This month, medical-school graduates will begin their postgraduate training positions and residencies nationwide. They’ll primarily work at teaching hospitals, which are charged with ensuring that these future physicians uphold the highest standards of patient care. Yet woke ideology is undermining this essential part of medical education in two ways. First, admissions and testing standards are being lowered in the name of diversity and equity. Second, victimization culture is making it harder to give low-performing and unqualified residents the feedback they need to avoid endangering patients.
This decline is being driven by trends in medical school, where activists have pressured administrators to drop strict testing standards on the grounds that testing is racist. At least 40 institutions and counting have given in, dropping MCAT requirements mainly for those who are “underrepresented in medicine.” The University of Pennsylvania’s Perelman School of Medicine, where I served as associate dean, now waives the MCAT for certain applicants from Historically Black Colleges and Universities and several other institutions. Studies show that lower MCAT scores predict poor performance in medical school, a greater likelihood of dropping out, and a lesser likelihood of comprehending the courses that matter most to patient care.
The lowering of standards on the front end of medical school is now matched by less grading at the back end. This year, the United States Medical Licensing Exam’s first section, which residency programs have typically relied on to select candidates, has replaced objective grades with a pass/fail system. The medical-school deans who approved this seismic shift away from merit explicitly did so to allow more minority students to qualify for competitive residency programs.
Residencies are now more diverse, but residents themselves appear to be less well prepared. Studies show that residents of certain races and ethnicities, on average, score worse on clinical-performance assessments. (To be clear, many also excel.) Yet these findings have sparked more calls for lowering standards and eliminating measures that demonstrate competence.
Consider a study published in the prominent journal Academic Medicine in May. It asserted that lower scores by minority residents on evaluations of professionalism, medical knowledge, and readiness for independent practice can be ascribed to only three things: bias from supervising physicians, a worse training environment, or racist testing. At no point did the study authors consider a more obvious conclusion: that lower scores reflect genuinely weaker performance, an unsurprising result of years of lowering standards.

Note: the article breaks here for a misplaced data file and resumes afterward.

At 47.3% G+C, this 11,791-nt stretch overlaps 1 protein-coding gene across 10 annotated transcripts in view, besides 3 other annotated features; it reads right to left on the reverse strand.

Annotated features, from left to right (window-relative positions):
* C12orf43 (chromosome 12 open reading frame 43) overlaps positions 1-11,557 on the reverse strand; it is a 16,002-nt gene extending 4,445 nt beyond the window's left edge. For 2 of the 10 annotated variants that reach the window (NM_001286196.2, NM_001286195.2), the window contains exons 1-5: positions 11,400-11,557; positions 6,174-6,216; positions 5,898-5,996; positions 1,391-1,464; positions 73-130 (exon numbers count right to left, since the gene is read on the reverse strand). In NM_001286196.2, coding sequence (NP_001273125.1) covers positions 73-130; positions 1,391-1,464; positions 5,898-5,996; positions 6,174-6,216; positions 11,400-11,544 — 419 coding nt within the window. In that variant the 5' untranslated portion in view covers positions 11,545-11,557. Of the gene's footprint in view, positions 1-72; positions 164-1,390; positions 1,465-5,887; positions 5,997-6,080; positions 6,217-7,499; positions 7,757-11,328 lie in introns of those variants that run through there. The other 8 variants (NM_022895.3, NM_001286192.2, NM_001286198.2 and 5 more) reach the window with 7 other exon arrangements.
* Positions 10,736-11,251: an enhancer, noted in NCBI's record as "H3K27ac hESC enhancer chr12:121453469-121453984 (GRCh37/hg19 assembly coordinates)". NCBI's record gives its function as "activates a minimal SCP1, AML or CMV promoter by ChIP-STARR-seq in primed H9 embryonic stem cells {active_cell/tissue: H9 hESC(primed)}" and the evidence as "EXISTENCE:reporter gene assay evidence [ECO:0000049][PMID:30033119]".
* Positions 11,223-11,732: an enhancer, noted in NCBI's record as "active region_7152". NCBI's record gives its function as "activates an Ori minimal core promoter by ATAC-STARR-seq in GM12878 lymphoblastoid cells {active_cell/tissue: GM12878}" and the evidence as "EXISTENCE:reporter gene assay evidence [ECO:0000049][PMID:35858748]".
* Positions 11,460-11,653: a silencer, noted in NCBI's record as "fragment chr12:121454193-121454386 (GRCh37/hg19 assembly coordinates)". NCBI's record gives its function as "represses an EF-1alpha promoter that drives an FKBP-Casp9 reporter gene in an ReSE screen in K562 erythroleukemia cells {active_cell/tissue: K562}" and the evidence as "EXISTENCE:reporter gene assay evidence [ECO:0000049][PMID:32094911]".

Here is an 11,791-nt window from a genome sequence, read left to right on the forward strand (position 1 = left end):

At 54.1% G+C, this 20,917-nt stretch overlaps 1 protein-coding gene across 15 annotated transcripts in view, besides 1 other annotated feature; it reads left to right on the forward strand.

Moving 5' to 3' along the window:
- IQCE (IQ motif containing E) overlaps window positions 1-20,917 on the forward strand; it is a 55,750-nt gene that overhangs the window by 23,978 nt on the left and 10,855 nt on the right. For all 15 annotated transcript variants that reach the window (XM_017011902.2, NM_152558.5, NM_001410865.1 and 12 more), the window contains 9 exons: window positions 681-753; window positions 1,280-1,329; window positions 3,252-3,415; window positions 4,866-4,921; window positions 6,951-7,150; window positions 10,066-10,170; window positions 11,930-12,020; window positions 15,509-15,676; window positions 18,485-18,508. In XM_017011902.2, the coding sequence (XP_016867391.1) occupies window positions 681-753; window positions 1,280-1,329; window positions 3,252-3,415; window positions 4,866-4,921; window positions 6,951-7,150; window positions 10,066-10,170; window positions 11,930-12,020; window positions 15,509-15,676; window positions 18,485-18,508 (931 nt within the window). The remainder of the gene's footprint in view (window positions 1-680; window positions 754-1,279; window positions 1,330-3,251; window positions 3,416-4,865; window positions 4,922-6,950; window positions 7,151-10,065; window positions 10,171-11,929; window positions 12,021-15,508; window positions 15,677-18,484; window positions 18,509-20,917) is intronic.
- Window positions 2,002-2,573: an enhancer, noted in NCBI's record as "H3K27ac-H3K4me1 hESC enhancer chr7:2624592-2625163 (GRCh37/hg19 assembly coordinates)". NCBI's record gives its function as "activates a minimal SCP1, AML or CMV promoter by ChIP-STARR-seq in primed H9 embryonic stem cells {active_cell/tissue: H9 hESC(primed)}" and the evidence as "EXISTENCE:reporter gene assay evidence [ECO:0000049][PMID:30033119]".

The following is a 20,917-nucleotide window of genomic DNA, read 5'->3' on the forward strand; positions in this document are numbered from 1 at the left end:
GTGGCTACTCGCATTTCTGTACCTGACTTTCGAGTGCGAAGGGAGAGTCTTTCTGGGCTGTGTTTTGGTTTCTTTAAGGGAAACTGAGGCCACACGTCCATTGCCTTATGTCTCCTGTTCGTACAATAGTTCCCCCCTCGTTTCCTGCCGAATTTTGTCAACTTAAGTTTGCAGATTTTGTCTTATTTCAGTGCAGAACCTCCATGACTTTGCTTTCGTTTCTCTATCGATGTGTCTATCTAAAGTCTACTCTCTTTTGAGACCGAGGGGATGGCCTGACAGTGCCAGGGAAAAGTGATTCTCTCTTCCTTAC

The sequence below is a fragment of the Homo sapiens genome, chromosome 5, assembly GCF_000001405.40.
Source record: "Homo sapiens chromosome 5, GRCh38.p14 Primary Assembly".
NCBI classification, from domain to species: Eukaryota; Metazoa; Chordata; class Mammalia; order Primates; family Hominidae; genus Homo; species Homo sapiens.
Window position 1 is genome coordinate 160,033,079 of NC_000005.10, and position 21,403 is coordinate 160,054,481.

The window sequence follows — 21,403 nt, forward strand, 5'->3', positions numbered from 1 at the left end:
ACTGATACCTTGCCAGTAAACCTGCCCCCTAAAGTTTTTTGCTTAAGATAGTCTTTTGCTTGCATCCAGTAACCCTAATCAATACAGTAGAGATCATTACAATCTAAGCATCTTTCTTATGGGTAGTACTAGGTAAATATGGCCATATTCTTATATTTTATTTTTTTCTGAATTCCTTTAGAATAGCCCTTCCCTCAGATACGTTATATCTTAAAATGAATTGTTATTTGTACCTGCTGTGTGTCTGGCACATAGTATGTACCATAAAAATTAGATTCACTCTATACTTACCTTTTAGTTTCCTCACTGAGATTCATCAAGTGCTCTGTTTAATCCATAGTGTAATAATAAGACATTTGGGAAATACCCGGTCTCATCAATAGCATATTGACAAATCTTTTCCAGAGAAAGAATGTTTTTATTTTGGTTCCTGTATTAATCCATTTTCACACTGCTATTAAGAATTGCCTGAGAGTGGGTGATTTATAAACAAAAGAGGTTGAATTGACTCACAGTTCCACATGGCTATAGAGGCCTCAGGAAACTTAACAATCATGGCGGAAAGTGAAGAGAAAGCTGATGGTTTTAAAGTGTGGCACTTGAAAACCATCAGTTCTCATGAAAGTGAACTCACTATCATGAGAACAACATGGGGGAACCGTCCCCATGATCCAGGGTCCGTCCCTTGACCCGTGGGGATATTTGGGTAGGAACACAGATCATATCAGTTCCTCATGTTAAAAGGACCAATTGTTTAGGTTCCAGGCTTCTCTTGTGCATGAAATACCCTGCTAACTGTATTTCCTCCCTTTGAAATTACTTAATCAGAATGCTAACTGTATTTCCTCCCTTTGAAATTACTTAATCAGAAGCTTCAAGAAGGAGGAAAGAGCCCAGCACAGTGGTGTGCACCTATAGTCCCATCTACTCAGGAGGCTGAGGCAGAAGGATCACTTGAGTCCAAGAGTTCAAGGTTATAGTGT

Pointing out the obvious is an unforgivable sin in the activist-dominated world of academic medicine. When I tweeted about the study, I was accused of being a racist, and the chair of the Department of Medicine at my former employer — a friend of many years — sent a department-wide email denouncing my “racist statements.” Apparently, it is no longer acceptable to express concern about trainees who are underperforming and may continue to underperform as clinicians.
My experience points to the most dangerous trend of all. Having retired from academic medicine in 2019, I have the freedom to speak out. Yet the nonprofit I chair that opposes identity politics in health care, Do No Harm, is consistently hearing from physicians who are afraid of giving feedback to low-performing residents lest they be accused of bias. It’s a direct threat to residents’ future success as physicians — and more important, the well-being of their patients.
The harmful consequences are already playing out. An attending physician at a top medical school told us about a resident who left a tourniquet on a patient for too long, causing an above-the-knee amputation — yet the resident received no negative feedback. In another instance, an attending physician believed that a resident came to work in the emergency room while under the influence of drugs, yet after raising the issue, the physician backed down following accusations of racism. Another resident who did not know how to set a broken bone responded with physical threats to an attending physician who tried to step in and help, and the resident and received no punishment in return.
An attending physician at a prominent institution recently told my organization that residents now have the power — and they’re not afraid to use it against the physicians who are supposed to be their supervisors. Physicians rightly worry that administrators will take the residents’ side in a dispute: What they know to be a necessary corrective action, the medical diversity-industrial complex could easily see as grounds for termination. So the physicians often stay silent, except with the most egregious mistakes.
The result is a crisis of excellence across medical education and training. To be sure, the real failure doesn’t belong to unqualified students and residents. Medical schools and training institutions are failing them and society at large. These institutions should be recruiting and educating the best future physicians, many of whom are indeed from diverse backgrounds, and they should never lower standards or refuse to give residents the feedback they need to succeed in this lifesaving profession. If these trends continue, next July will see a larger crop of trainees and residents who are less capable and more likely to harm their patients, with the medical establishment pretending nothing is wrong.
Dr. STANLEY GOLDFARB, a former associate dean of curriculum at the University of Pennsylvania’s Perelman School of Medicine, is chairman of Do No Harm.
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